To say that meditation causes insanity is as true as the assertion that eating can cause death or brushing teeth may cause mouth injury. Actually, insanity can be produced in many different ways. Normal activities such as studying in college, business dealings, playing the stock market, and even love affairs, all hold the potential to induce insanity. It really depends on one's attitude of mind and on how these activities are carried out. If you stretch yourself to an extreme by studying all day and night without a rest or working nonstop without going to sleep, then there are good chances of developing mental problems or neuroses. There are also reports of those whose sweet love turns sour and, through the agony of a broken heart, suffer emotional imbalance and insanity. Practically anything can be cited as a potential cause for mental derangement.
Those who assert that meditation can cause insanity do not really understand what Buddhist meditation is and how it is practiced. Far from being a cause for mental disorder or the loss of sanity, meditation is rather a subtle art for promoting mental health of the highest order. We have seen that in meditation practice, mindfulness is the most important factor, and it is mindfulness that has to be constantly developed and applied to one's psycho-physical experiences in each and every moment. This leads to the growth of other virtuous qualities such as compassion, generosity, morality, wisdom, energy, perseverance, and selflessness. It is therefore appropriate to assert that meditation is, in fact, not only conducive to emotional stability and psychological well-being, but also greatly contributes to spiritual advancement and enhances personal and social lives.
It is most probable that people whose mental constitutions are abnormal, who are afflicted with a severe case of mental disorder, such as paranoid schizophrenia, may not be ready for meditation practice. These individuals are prone to display uncontrollable and erratic behavior and are likely to suffer some degree of insanity no matter what spiritual discipline they undertake or what activities they may engage in. If they indulge in meditation practice without first taking sufficient professional care of their problems, one would not expect them to fare very well in the training.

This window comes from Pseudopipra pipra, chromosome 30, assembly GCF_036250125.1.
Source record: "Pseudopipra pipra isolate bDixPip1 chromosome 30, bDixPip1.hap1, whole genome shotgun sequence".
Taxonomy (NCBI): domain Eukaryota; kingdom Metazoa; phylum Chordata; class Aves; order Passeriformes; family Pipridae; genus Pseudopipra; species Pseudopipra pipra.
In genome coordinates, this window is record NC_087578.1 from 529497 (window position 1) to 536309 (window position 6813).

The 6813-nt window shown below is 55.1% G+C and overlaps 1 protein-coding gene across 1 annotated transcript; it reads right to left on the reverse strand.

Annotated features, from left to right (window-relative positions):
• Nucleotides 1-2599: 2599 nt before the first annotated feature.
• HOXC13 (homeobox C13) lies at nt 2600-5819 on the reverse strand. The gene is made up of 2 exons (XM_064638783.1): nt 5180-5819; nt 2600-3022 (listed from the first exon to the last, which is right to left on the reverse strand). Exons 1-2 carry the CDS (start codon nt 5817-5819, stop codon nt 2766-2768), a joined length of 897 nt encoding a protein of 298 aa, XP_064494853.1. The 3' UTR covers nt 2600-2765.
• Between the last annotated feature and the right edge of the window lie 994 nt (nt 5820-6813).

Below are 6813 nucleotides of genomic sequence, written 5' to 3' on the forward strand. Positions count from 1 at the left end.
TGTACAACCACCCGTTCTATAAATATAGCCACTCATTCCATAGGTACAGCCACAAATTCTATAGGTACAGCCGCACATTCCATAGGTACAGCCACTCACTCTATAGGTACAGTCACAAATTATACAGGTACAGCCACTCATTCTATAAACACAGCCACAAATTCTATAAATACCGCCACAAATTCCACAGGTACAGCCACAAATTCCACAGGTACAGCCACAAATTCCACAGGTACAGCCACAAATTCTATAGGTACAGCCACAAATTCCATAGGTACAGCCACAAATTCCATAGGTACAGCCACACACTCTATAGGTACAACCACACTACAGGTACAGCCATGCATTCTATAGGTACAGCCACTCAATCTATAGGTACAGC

There are also those who profess certain ideas about meditation and start an intensive practice on their own. Without proper background knowledge or guidance, it is possible that such practice may result in a loss of mental equilibrium and hallucinations. But meditation cannot be held accountable for these negative effects. Buddhist meditation is completely safe and wholesome when undertaken with the proper frame of mind and under the guidance of a capable teacher.
Because of lack of space, not all the methods or details of the practice of concentration meditation can be given here. However, we may discuss the most fundamental concepts and techniques of training to give readers a clear understanding of how meditation is undertaken in the initial stages; those who are interested in putting these techniques into practice may do so without harm or adverse effects if moderation is duly observed.
Concentration is developed by single-mindedly focusing the attention on a selected object. There is a wide range of objects that can be used for meditation, and forty have been specifically recommended in Buddhist literature, although it is quite possible that other things may be included in the list as well. Classical examples are one's own breaths, a Buddha image, a candlelight, a painted disc or dyed cloth stretched on a round frame (kasina), water, empty space, etc. The reason why a rather large variety of objects is described is to provide a wide choice for practitioners with different preferences and temperaments. A suitable object of meditation facilitates the practice and ensures better progress.